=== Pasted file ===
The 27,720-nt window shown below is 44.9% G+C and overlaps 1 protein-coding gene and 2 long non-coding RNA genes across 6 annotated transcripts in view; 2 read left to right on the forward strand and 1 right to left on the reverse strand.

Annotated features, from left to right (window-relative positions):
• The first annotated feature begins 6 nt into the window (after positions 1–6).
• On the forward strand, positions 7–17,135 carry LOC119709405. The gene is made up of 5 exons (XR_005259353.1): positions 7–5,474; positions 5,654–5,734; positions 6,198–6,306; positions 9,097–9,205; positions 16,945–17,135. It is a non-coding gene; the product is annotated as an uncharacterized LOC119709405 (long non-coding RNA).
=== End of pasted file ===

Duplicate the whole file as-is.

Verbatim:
The 27,720-nt window shown below is 44.9% G+C and overlaps 1 protein-coding gene and 2 long non-coding RNA genes across 6 annotated transcripts in view; 2 read left to right on the forward strand and 1 right to left on the reverse strand.

Annotated features, from left to right (window-relative positions):
• The first annotated feature begins 6 nt into the window (after positions 1–6).
• On the forward strand, positions 7–17,135 carry LOC119709405. The gene is made up of 5 exons (XR_005259353.1): positions 7–5,474; positions 5,654–5,734; positions 6,198–6,306; positions 9,097–9,205; positions 16,945–17,135. It is a non-coding gene; the product is annotated as an uncharacterized LOC119709405 (long non-coding RNA).